Housing prices in the Hamptons are higher, but no market on Long Island has been hotter since the Great Recession than the North Fork.
The median sale price on the North Fork surged 86 percent between 2012 and 2021, rising to $800,000 from $430,000, Newsday reported, citing data gathered by Miller Samuel for Douglas Elliman.
The Hamptons boasted the highest median price on Long Island last year, $1.35 million, representing a 62 percent gain since 2012. The median home price in Suffolk County (excluding the East End, which is populated by second-home communities) rose 62 percent. Nassau County prices jumped 60 percent.
The price increase on the North Fork might not be over. In the fourth quarter, the median price on the largely agricultural peninsula was $900,000, a 12.5 percent year-over-year gain, according to Newsday.
The most sales among North Fork communities last year were in Southold, the only one with more than 100. The highest median sale price was in Orient at nearly $1.4 million, while the biggest year-over-year surge was 51 percent jump in Peconic; Shelter Island Heights was the only community to see an annual price decline, and it was negligible.
Because of small sample sizes, the annual numbers for individual towns are somewhat random and not necessarily indicative of a local trend. But over all, the change in the North Fork housing market is a staggering one for some long-time residents.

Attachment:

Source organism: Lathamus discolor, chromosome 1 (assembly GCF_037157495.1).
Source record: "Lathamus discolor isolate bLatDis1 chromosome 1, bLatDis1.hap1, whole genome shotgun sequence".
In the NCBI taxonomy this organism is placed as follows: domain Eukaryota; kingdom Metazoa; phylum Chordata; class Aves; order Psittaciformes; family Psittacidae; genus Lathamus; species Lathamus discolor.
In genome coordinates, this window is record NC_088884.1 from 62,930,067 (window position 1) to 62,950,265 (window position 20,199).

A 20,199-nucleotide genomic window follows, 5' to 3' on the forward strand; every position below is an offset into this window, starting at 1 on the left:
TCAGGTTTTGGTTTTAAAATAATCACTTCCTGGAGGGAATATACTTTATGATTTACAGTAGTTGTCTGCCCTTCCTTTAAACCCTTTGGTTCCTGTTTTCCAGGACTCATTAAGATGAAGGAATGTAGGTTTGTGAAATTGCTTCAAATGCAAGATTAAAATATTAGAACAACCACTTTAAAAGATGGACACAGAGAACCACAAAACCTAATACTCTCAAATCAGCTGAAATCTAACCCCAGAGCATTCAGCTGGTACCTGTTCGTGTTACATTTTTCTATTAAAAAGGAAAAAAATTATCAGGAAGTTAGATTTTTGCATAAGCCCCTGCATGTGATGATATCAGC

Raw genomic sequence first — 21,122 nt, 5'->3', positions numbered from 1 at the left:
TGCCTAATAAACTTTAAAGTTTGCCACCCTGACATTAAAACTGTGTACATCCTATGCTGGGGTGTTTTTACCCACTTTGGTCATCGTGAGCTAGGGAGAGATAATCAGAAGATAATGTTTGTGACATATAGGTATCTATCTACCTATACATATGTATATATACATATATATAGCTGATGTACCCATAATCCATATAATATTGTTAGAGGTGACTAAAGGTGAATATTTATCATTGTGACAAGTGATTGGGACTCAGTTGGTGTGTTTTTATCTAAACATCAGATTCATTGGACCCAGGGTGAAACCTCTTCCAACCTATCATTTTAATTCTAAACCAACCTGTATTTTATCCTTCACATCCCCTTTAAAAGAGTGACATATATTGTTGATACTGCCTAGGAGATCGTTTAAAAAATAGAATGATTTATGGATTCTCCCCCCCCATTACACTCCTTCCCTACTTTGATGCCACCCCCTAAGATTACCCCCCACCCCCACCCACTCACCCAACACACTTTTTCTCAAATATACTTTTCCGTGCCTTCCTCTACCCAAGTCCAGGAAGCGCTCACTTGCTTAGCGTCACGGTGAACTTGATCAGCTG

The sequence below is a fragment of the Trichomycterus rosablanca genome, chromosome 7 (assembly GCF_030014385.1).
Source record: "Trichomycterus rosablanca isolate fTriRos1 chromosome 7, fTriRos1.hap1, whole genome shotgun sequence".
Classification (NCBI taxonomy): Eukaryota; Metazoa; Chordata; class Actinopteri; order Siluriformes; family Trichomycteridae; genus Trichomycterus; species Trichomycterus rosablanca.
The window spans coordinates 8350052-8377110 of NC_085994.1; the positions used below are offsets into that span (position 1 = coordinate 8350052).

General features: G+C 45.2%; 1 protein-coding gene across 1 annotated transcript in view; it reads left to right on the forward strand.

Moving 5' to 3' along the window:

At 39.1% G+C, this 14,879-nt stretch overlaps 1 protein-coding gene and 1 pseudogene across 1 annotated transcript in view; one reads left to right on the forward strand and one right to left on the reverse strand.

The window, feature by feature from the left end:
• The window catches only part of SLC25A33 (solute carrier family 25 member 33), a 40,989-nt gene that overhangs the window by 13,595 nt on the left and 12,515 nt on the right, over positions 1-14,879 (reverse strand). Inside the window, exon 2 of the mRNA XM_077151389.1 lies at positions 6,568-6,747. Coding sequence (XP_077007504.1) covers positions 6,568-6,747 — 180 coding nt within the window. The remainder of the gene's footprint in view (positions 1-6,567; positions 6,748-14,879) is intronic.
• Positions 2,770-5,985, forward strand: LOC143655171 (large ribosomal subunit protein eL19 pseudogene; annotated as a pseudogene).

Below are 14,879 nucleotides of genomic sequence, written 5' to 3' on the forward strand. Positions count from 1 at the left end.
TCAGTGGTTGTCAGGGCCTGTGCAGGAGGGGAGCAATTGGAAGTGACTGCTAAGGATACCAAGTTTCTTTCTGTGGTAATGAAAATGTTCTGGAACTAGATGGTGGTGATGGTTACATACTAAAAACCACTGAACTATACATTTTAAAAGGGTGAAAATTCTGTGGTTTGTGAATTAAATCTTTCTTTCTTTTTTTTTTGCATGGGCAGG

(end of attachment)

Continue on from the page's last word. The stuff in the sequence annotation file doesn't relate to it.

“Some of these areas were very depressed and you couldn’t give the real estate away,” Kristen Rishe, owner of North Fork Real Estate, told Newsday. “Now it’s prime real estate selling for millions of dollars.”
Like other markets seeing soaring housing prices, lack of inventory is a glaring issue. Only 74 houses are for sale in Southold, fewer than half of what Kristy Naddell, an associate broker at Douglas Elliman, would expect in a normal market.
Much of the North Fork is either off-limits to development, thanks to zoning and conservation easements, or has remained farmland because of tradition and profitability. Community resistance to development is strong.
As a consequence, the North Fork is seeing some of the same affordability issues as the Hamptons. Only 12 sales in the first quarter of this year were for less than $500,000, including none in the three easternmost towns: Orient, East Marion and Greenport.
At one time, the North Fork second-home market was dominated by sales to ordinary folks — teachers, firefighters and the like. But with high demand and low inventory triggering price appreciation, that has changed.
“I think the working class is not buying in the North Fork anymore,” Michael Hejmej, an agent with RE/MAX Sparrow Realty, told Newsday.
[Newsday] — Holden Walter-Warner